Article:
Millie McKenzie and Omari finally meet in a Riptide ring, whilst Jinny partners with CCK to face her mentor Jimmy Havoc, who is backed up by Wild Boar and Mike Bird…
(Winner via pinfall: Chuck Mambo)
(Winner via pinfall: Lion Kidd)
Kyle Fletcher & Mark Davis (“Aussie Open”)
Spike Trivet & Damon Moser
Aussie Open Challenge
(Winners via pinfall: Aussie Open)
Laura Di Matteo
(Winner via pinfall: Kaggy)
(Winner via pinfall: Omari)
Flash Morgan Webster
(Winner via pinfall: Matt Cross)
Travis Banks, Chris Brookes & Jinny
Wild Boar, Mike Bird & Jimmy Havoc
(Winners via pinfall: Banks, Brookes & Jinny)
In something of a genius marketing move, Riptide Wrestling aired Blackwater for free on Facebook.com on Christmas Day 2017. Until that time, shows had only been available to rent or purchase via the company’s streaming service, so this was a wonderful opportunity for first time viewers to see what all the hype was about without parting with some money. Assuming, of course, that they could escape the Christmas festivities that they were taking part in on that evening. TalkProWrestling.com wasn’t able to take advantage of the one time airing, so instead watched it via Riptide‘s brand new monthly subscription service ($7.50 per month – check it out).
The pull of Riptide, originally, was its fantastic cinematography. For many new viewers that is still the case, but for those who jumped on for that same reason a while ago, the wonderfully unique visuals have now become the norm. At this point, it’s the content of Riptide‘s shows that will keep people coming back, and so the focus shifts somewhat more heavily toward the in-ring action.
Unquestionably, the main event of Blackwater was the best that Riptide has seen so far. The six-person tag match, which saw Jinny team with CCK to take on Jimmy Havoc, Mike Bird and Wild Boar, started well but only seemed to get better and better as it progressed. It also had significant time given to it, so much so that there were some great false finishes that worked so well because one expected that the match had reached its time limit at those points. It added a sense of unpredictability.
Jinny more than held her own against her three male opponents and, whilst she is an aggressive competitor at the best of times, her strikes here felt vicious in nature. She was up for it, and in many ways was raising the bar for everyone involved.
Mike Bird and Wild Boar continue to impress me, the more I see of them. Big 2018’s await both men, one hopes. Jimmy Havoc is just Jimmy Havoc, and I enjoy watching him seemingly have so much fun on Riptide shows.
Another strong match was Matt Cross versus Flash Morgan Webster. This was a fun little bout, which had some good social media chatter ahead of the event, but I wish it had been given more time. I’m convinced that this could have been the show stealer, particularly with Webster’s heel turn following the match, which was incorporated brilliantly into Webster’s post-match promo. You can only assume that this turn means that Webster will become a regular face in the promotion, which I think will benefit both parties as he is a superb talent, and something about Riptide‘s cinematography seems to absolutely fit with Flash Morgan Webster’s look.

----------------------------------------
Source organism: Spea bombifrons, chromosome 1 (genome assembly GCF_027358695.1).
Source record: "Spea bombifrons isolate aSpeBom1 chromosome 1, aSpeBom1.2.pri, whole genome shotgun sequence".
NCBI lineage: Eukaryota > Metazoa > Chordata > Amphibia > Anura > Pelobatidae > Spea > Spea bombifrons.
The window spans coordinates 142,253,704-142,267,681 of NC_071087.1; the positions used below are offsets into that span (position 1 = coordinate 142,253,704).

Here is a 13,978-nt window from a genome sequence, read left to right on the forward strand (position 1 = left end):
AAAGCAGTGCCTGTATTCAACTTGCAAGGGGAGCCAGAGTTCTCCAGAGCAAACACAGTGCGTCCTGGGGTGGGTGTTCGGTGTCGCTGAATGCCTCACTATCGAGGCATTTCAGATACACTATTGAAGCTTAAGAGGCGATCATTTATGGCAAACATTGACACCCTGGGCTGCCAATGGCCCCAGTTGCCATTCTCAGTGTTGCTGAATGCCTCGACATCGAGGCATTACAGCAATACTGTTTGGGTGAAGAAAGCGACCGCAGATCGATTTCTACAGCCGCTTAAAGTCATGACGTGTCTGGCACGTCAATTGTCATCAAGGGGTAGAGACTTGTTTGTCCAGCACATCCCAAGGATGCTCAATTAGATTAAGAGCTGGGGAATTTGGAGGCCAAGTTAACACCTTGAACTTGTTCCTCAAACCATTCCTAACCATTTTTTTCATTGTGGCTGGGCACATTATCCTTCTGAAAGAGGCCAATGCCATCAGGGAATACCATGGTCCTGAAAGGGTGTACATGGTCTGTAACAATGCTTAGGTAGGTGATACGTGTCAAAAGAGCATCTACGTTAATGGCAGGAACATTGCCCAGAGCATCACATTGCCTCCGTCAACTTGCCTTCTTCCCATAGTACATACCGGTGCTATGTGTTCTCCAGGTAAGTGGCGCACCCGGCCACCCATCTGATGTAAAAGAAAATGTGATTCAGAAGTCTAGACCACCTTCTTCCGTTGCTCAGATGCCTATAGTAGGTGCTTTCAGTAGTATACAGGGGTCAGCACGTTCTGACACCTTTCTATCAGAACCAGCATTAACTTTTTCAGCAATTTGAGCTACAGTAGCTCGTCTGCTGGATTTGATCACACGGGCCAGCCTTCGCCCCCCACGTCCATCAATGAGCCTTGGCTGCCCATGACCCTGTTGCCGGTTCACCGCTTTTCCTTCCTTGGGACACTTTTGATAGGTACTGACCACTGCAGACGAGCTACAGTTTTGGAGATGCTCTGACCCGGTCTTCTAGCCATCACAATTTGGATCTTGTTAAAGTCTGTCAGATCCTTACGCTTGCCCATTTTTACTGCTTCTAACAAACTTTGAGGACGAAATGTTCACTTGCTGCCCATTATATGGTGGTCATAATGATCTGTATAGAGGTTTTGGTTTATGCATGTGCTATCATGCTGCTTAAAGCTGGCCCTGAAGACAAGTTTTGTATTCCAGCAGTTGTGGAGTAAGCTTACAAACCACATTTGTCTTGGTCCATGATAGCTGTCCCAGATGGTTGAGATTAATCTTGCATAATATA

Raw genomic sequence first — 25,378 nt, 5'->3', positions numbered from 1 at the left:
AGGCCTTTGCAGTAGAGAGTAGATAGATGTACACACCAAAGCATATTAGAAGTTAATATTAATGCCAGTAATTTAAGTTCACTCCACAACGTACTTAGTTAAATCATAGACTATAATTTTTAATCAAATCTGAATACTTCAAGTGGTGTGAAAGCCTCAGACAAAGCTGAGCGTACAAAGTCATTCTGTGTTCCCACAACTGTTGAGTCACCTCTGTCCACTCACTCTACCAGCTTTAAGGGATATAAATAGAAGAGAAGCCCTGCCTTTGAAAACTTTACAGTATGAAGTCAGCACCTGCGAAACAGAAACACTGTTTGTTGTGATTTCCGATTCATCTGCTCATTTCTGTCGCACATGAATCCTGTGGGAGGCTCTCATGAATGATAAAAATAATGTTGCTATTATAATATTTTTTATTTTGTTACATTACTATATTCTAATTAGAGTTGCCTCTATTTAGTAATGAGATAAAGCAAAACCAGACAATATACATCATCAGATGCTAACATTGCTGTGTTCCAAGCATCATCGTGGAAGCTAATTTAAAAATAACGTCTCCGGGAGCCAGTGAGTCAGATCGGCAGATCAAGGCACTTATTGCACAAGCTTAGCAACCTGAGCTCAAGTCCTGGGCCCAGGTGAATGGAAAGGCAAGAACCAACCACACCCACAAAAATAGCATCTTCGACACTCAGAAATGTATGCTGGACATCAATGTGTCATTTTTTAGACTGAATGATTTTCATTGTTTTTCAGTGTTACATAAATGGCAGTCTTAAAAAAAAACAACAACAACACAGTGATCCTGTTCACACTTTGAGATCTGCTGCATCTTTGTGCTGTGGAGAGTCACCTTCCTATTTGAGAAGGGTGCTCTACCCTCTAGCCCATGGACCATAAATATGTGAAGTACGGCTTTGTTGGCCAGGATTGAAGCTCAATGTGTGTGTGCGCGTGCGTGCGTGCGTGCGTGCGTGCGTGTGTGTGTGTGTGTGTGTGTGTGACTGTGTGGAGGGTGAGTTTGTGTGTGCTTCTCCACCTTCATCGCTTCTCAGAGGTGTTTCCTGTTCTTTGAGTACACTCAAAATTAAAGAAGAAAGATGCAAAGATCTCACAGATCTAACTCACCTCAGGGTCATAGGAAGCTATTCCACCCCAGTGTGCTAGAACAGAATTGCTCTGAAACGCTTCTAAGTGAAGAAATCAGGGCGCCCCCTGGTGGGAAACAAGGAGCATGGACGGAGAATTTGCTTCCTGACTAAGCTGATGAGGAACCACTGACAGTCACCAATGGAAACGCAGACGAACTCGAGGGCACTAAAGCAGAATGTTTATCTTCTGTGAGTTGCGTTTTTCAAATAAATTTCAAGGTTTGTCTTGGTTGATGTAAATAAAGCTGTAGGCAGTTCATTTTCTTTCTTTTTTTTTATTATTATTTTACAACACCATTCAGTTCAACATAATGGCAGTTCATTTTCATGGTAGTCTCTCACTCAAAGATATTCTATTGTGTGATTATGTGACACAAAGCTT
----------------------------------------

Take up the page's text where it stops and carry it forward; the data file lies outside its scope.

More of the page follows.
Beyond those two matches, not a whole lot of ring action stood out for special praise, although it was all consistently entertaining viewing and probably was even better for those in attendance. Omari and Millie McKenzie gave the live audience a taste of what they can do with each other, without playing their whole hand, whilst Chuck Mambo continued his impressive run with a win over Zack Gibson. As I often say, Gibson is one of the best feels in the United Kingdom, perhaps even the world, so any show that features him is on to a winner from the start.
If I’m to be honest in this review, I must draw attention to the five-way women’s match, which felt a little sloppy throughout but not at all due to the talented individuals involved. From the very beginning of the match, it felt as though the cameramen had no idea where they should be, or what they should be filming, and what that resulted in was some camera angles that didn’t work, and a feeling that we sometimes weren’t watching the best action taking place at any given time. In the hall, this wouldn’t have been an issue and I’m sure the match was much more enjoyable, but as a television experience, it wasn’t great. Put it down as a learning experience for a company who are still finding their feet with these things, and who usually have some of the best camera work in the business.
As I wrote earlier, I don’t come to Riptide for its visuals anymore. My interest now is purely in match lineups, and storylines. Spike Trivet’s rivalry with Jack Sexsmith has been done well, and the Flash Morgan Webster turn excites me, but I hope to see much more as the company puts out more shows in 2018. Their line-up being confirmed for the year fills me with confidence, and a few weekender shows really does suggest that a grand plan is already taking shape, so far as booking is concerned. The promise of a soon-to-debut championship will add a great deal to the promotion, and I’m excited to start seeing real storyline development right from the top to the bottom of the card.
Riptide Wrestling made waves in 2017 (no pun intended), and this show was a fun way to see out the year. I’m very confident that 2018 will be a breakout year for the Brighton-based company, and would recommend all fans of independent wrestling to watch the first four shows now that they are available under a $7.50 monthly subscription. Buy one month, check out all four shows, then decide whether you want to stay on the Riptide journey. I suspect you will.
Match of the Night
Travis Banks, Chris Brookes & Jinny vs. Wild Boar, Mike Bird & Jimmy Havoc